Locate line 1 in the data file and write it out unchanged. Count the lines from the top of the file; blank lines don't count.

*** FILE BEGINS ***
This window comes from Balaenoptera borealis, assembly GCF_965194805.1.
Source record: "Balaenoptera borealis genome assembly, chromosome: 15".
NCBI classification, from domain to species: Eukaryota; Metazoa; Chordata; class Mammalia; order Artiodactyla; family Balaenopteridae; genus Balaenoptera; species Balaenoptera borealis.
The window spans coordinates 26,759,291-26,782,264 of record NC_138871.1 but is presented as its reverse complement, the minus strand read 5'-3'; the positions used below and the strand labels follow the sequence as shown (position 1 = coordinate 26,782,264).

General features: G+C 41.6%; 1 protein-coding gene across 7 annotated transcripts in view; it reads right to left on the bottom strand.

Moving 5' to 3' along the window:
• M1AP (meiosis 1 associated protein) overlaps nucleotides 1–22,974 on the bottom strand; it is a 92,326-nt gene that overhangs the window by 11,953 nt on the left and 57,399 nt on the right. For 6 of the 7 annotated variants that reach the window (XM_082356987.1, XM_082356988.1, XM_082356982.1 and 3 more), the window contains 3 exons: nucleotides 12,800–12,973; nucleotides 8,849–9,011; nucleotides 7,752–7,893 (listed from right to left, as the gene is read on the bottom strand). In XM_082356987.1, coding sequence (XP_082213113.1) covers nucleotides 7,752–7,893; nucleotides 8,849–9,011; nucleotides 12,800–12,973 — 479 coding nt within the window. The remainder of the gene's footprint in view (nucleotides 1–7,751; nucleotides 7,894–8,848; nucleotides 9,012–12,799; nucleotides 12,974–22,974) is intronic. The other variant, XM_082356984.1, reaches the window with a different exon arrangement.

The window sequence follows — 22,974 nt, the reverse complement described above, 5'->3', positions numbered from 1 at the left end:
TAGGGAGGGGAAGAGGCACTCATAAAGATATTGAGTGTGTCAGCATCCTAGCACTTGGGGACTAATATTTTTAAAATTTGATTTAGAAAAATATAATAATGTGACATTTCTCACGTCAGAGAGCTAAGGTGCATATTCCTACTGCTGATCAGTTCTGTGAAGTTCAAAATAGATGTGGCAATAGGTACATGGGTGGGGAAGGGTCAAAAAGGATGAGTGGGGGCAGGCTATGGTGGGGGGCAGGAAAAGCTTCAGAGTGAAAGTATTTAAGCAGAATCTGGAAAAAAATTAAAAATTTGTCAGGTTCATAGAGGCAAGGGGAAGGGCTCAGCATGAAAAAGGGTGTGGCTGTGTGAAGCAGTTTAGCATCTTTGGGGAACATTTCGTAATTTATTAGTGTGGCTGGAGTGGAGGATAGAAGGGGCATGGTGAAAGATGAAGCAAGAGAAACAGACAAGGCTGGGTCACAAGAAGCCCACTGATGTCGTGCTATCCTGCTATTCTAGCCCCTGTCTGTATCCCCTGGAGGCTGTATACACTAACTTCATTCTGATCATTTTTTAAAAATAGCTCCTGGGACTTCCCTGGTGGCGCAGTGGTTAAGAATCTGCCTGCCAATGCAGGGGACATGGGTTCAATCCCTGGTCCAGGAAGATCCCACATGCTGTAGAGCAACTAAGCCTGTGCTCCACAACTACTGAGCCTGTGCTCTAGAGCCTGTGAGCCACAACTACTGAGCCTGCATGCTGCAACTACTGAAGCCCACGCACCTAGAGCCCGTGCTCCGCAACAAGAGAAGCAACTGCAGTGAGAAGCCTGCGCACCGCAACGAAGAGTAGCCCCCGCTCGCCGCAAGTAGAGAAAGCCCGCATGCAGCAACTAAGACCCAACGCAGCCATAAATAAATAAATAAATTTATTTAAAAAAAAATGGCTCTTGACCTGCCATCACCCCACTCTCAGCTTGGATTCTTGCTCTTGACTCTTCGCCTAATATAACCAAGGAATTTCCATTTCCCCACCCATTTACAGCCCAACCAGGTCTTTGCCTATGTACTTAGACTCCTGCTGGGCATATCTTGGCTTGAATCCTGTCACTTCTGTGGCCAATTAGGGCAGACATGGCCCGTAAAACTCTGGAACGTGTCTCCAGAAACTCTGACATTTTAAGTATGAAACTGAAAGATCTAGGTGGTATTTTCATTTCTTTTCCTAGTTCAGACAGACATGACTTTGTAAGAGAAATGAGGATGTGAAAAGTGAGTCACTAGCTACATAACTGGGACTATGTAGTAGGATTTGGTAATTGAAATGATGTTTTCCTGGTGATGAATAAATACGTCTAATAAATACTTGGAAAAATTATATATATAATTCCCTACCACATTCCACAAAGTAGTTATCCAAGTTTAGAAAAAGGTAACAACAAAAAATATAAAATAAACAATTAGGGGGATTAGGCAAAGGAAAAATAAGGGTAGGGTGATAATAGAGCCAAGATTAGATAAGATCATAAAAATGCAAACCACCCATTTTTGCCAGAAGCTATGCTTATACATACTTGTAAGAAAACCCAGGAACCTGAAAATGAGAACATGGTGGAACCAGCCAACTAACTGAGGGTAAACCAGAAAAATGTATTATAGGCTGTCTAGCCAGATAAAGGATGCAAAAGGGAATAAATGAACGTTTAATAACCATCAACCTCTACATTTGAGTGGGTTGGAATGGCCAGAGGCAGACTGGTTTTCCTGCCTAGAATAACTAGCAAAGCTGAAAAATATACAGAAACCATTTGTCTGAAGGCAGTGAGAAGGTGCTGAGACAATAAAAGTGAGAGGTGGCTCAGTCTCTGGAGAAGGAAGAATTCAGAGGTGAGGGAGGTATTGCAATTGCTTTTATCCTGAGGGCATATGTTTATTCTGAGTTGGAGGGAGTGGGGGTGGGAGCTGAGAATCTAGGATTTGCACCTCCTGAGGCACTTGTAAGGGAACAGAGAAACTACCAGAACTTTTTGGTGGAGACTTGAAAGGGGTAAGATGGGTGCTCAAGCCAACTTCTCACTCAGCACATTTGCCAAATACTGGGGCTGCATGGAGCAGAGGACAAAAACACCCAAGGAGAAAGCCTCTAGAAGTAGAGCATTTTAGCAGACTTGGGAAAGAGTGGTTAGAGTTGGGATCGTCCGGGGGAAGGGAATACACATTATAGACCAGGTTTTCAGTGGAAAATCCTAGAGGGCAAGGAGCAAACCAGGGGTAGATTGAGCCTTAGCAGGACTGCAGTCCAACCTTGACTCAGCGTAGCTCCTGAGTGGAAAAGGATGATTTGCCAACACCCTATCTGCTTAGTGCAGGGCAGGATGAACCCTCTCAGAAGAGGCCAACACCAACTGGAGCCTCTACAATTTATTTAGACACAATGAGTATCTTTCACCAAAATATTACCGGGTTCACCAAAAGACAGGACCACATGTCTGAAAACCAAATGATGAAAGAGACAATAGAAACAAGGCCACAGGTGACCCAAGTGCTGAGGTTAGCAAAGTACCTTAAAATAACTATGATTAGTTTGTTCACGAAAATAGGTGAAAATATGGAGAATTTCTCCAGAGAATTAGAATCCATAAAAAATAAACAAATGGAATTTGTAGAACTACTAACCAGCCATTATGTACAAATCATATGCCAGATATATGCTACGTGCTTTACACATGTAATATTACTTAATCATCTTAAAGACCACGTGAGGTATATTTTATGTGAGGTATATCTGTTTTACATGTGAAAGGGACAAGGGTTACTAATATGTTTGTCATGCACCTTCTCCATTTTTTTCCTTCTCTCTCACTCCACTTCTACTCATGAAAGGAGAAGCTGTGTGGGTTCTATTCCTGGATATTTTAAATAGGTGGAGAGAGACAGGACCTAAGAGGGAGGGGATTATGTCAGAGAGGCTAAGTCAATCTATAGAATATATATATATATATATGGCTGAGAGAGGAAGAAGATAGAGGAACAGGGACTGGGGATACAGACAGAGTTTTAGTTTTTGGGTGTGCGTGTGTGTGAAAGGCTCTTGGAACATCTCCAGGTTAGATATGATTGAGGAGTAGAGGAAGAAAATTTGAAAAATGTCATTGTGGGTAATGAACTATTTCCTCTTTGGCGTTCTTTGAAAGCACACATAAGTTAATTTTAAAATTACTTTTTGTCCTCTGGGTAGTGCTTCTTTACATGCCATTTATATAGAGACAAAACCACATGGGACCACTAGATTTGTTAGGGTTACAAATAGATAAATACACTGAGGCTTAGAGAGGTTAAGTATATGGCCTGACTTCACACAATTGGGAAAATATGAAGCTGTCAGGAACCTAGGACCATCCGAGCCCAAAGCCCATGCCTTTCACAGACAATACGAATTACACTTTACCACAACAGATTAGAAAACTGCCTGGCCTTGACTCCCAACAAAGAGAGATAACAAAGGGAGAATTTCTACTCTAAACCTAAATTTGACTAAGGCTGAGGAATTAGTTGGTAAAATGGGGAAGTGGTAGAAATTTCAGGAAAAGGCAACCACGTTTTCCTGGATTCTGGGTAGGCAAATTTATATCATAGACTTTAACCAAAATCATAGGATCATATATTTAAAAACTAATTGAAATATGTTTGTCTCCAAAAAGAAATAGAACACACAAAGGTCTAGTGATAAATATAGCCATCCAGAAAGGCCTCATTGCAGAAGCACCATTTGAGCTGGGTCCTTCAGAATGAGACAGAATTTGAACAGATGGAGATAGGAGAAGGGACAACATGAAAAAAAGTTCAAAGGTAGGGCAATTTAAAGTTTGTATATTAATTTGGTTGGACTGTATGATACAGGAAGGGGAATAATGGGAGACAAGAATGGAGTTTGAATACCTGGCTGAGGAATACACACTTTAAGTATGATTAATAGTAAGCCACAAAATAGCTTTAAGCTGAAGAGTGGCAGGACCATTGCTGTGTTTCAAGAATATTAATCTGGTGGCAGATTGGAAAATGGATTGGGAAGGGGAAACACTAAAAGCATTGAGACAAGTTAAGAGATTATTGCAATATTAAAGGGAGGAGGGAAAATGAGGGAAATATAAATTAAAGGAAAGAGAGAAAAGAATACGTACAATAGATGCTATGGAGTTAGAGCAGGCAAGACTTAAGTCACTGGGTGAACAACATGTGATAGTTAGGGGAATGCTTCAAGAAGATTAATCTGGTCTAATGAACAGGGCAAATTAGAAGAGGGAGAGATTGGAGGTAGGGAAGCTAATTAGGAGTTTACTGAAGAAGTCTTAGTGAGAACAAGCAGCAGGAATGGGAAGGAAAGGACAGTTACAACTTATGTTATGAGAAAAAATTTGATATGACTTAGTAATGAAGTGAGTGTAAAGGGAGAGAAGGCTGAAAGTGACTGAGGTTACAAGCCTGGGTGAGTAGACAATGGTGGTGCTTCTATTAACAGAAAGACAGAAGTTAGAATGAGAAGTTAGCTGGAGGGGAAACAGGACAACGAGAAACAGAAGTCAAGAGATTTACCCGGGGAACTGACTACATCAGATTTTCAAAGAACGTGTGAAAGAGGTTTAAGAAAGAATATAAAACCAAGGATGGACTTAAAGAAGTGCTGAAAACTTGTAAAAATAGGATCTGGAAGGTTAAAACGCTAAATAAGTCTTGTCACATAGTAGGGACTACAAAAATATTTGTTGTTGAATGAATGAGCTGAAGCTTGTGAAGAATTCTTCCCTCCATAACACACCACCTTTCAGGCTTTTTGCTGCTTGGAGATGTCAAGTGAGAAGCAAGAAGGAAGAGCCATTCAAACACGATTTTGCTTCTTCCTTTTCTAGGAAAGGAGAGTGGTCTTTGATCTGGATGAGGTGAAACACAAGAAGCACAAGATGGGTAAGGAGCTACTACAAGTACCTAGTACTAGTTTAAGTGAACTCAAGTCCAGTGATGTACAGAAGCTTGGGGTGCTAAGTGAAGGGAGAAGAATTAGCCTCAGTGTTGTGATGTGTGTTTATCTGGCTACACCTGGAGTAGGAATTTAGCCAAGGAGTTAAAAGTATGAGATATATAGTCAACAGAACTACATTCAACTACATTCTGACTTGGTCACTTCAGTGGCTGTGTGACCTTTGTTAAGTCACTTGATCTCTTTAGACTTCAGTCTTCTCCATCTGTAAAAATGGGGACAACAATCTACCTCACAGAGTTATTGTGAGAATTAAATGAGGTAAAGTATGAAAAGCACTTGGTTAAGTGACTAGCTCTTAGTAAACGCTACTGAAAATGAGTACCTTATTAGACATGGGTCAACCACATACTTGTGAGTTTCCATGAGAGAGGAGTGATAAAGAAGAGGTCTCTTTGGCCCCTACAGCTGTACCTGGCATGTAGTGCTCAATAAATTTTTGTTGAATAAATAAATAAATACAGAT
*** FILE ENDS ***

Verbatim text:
This window comes from Balaenoptera borealis, assembly GCF_965194805.1.